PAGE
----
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The Call to Serve

By now, I hope you’ve had the opportunity to peruse our commemorative 20th anniversary edition (June 17th). It was quite a task putting together a magazine of that size, but we did, so we hope you enjoyed our “labor of love” and going down memory lane with Black Issues In Higher Education.
But in this edition we return to the present. We have conducted interviews with two university presidents, one of whom is outgoing.
Black Issues recently sat down with Dr. Charlene Drew Jarvis, president of Southeastern University in Washington, D.C. In addition to her presidential role, many in the Washington metropolitan area know her as a former city councilwoman in the District of Columbia, a position she held for 21 years. Jarvis is also the daughter of noted blood bank pioneer and Howard University School of Medicine professor, Dr. Charles Drew.
The opportunity to interview Duke’s outgoing president, Dr. Nannerl O. Keohane, was one I couldn’t pass up. “Nan,” as she is known, was the president of Wellesley College when I was a student there. In fact, we graduated together so to speak in 1993. I was graduating from college, and Nan “graduated” as well, leaving to become Duke’s eighth president. Like most college presidencies, hers wasn’t without some criticism, but overall students admired her accessibility and high profile on campus. We all knew who the president was, and we liked the fact that she had an office hour in which you could share your concerns and ideas or just say “Hi.” A “Wellesley because…” T-shirt lists the top 10 things students liked about the college and “Calling the president — Nan” was included among them. But after more than 20 years as a college and university president, Nan is moving on. She has decided to return to teaching and research and expresses her excitement about the prospect of returning to the classroom.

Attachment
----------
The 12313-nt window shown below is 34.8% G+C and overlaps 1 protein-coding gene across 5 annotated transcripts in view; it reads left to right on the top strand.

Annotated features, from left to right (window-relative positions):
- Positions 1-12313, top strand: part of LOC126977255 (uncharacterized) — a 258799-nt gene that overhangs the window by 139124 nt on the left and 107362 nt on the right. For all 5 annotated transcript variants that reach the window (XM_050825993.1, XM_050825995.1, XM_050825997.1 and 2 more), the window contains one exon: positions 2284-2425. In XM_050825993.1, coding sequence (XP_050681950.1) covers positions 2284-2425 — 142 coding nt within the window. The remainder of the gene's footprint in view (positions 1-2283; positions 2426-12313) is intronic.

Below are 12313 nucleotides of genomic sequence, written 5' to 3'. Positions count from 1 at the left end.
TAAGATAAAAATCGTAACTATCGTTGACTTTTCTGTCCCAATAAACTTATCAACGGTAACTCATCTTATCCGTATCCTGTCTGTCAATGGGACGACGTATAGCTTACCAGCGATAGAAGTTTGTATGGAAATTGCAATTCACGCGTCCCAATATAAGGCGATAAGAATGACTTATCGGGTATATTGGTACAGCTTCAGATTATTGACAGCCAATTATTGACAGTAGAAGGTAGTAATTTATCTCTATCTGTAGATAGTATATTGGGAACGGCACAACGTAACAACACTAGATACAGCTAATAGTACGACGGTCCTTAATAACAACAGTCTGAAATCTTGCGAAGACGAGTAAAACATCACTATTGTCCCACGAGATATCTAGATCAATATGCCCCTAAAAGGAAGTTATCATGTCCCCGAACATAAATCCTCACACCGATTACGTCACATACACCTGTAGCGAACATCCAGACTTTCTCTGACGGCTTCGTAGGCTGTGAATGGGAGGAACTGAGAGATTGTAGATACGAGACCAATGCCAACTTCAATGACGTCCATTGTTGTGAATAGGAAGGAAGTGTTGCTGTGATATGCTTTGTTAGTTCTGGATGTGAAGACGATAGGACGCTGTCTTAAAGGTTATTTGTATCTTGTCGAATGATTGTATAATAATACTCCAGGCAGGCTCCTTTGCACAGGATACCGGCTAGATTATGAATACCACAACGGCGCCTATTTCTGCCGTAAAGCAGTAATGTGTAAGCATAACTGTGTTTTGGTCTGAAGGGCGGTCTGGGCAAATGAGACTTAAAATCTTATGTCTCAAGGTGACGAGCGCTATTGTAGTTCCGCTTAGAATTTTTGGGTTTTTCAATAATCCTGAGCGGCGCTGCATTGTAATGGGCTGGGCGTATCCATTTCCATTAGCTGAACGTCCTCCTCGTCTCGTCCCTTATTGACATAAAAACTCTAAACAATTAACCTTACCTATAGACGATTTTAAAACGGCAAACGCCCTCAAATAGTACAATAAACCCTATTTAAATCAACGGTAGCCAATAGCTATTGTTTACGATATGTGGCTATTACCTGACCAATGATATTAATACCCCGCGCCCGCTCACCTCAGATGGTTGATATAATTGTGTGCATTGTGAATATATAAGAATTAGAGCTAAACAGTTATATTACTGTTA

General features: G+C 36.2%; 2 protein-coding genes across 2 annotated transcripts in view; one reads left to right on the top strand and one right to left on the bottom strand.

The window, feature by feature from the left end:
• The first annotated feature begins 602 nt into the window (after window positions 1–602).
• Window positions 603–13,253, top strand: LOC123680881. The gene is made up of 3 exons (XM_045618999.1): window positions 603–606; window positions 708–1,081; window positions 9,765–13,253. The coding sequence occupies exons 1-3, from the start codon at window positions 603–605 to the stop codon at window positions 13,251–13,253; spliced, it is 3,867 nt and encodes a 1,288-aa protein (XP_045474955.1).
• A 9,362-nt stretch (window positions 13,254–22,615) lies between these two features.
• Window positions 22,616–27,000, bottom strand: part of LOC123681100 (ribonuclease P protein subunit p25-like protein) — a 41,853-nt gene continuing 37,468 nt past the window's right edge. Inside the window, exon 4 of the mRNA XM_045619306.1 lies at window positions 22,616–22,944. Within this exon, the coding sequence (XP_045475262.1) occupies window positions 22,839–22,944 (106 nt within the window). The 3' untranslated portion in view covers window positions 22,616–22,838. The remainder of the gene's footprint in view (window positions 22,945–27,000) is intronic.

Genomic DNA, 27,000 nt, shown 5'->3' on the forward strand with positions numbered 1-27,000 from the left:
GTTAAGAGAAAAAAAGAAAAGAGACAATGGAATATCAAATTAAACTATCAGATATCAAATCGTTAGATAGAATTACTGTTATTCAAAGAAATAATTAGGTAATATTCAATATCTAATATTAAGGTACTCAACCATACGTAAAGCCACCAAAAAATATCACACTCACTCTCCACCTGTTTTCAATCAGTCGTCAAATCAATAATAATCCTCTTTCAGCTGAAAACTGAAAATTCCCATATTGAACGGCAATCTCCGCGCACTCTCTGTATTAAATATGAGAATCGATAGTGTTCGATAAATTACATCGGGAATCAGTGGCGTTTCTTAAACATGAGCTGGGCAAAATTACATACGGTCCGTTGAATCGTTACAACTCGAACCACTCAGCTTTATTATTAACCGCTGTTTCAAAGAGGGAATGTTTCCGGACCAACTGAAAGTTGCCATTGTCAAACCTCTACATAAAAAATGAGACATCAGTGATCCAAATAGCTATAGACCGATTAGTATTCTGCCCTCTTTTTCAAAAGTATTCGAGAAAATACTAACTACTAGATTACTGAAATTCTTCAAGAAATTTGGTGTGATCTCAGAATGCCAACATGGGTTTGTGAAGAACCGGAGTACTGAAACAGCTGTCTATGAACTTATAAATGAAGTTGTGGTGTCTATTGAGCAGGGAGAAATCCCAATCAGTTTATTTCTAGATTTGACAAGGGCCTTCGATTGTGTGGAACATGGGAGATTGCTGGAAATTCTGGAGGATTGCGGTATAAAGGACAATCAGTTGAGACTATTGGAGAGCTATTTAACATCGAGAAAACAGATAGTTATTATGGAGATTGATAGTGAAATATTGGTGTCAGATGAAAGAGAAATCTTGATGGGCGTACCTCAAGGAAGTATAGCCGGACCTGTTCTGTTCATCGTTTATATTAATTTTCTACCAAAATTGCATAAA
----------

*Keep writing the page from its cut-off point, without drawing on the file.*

As you will read, Duke and Southeastern universities are very different institutions. One serves a majority African American population, consisting of many adult learners; the other is considered one of the “Southern ivies,” where family legacies and the love of college basketball run deep. Yet both women felt compelled to serve in their current capacities.
Having grown up in the South, Keohane says she felt deep roots to the region and wanted to come back to help a strong institution become even stronger. And Jarvis, through her work with the city council, recognized that women and people of color were not adequately competing for economic development projects and that schools were not focusing on entrepreneurship. The higher education route to getting students involved in entrepreneurship was where she needed to be, Jarvis says.
Despite the diverse institutions throughout the higher education landscape, Keohane says the role of the college president is basically the same regardless of campus profile. And I would imagine most college and university presidents share at least one goal in common — to leave the institution a better place than when they arrived. 

Hilary Hurd Anyaso

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